The device eliminates balloon-related complications. The screw mechanism of deployment exploits the mechanical advantage of a screw. This provides for forceful dilation of the stent. The lever arms created by the pivoting of the struts in the scissor linkage of the stent, transmits a further expansion force to the stent. The stent is expanded without the need for a balloon. In addition, the ability of the device to be forcefully dilated reduces or eliminates the need for pre- or postballooning during the implantation procedure in patients.

The device has more predictable and precise positioning in the body because the difference between the height of the stent in the compressed and expanded position is small. This “reduced foreshortening” helps the surgeon to position the device in the desirable location in the body. The ability to re-position the device in the body further confers the ability to precisely position the device in each individual.

In addition to the mechanical advantages, the device enables a wider population of patients to be treated by a less invasive means for valve replacement. For example, the device enables patients with co-morbidities, whom are not candidates for open chest surgical valve replacement, to be offered a treatment option. The device's ability to assume a narrow profile also enables patients who were previously denied treatment due to poor vascular access (e.g. tortuous, calcified, or small arteries), to be offered a treatment option. The durability of the valve should expand the use of less-invasive procedures to the population of otherwise healthy patients, whom would otherwise be candidates for open chest surgical valve replacement. The device's ability to be forcefully expanded, or assume hourglass, or conical shapes, potentially expands the device application to the treatment of patients diagnosed with aortic insufficiency, as well as aortic stenosis.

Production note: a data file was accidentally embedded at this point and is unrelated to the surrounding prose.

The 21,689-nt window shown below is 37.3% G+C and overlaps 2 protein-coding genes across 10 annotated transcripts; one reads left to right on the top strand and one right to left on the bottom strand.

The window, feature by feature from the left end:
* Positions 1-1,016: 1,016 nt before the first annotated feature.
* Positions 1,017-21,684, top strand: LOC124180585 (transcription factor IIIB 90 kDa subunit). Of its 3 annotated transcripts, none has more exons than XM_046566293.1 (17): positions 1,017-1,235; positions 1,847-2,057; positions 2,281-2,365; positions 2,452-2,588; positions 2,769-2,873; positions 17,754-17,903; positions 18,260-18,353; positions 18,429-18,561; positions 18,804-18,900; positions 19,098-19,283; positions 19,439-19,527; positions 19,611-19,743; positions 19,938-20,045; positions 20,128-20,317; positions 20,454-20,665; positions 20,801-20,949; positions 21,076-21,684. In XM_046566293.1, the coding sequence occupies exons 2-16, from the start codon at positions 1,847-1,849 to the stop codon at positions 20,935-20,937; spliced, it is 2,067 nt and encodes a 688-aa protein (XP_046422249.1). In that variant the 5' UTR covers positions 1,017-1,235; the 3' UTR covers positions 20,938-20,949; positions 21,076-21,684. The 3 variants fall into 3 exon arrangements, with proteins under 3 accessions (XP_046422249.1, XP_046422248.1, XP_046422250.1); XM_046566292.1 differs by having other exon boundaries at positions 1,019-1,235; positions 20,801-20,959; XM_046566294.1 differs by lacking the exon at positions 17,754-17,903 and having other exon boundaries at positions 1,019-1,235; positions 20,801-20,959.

The device can also provide a less invasive treatment to patients with degenerative prosthesis from a prior implant, by providing for a “valve-in-valve” procedure. The device could be accurately positioned inside the failing valve, without removing the patient's degenerative prosthesis. It would help the patient by providing a functional valve replacement, without a “re-do” operation and its associated risks.

While this invention has been particularly shown and described with references to particular embodiments, it will be understood by those skilled in the art that various changes in form and details may be made to the embodiments without departing from the scope of the invention encompassed by the appended claims.

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Classifications
U.S. Classification623/1.24, 623/1.12, 623/2.17
International ClassificationA61F2/06
Cooperative ClassificationA61F2/2418, A61F2220/0041, A61F2/2469, A61F2250/0004, A61F2/2412, A61F2230/0091, A61F2210/0076, A61F2220/0075, A61F2/82, A61F2/844
European ClassificationA61F2/24D, A61F2/844, A61F2/24D6
Legal Events
DateCodeEventDescription
Jan 20, 2011ASAssignment
Effective date: 20110120
Owner name: JENESIS SURGICAL, LLC, RHODE ISLAND
Free format text: ASSIGNMENT OF ASSIGNORS INTEREST;ASSIGNOR:WHITE, JENNIFER K.;REEL/FRAME:025671/0900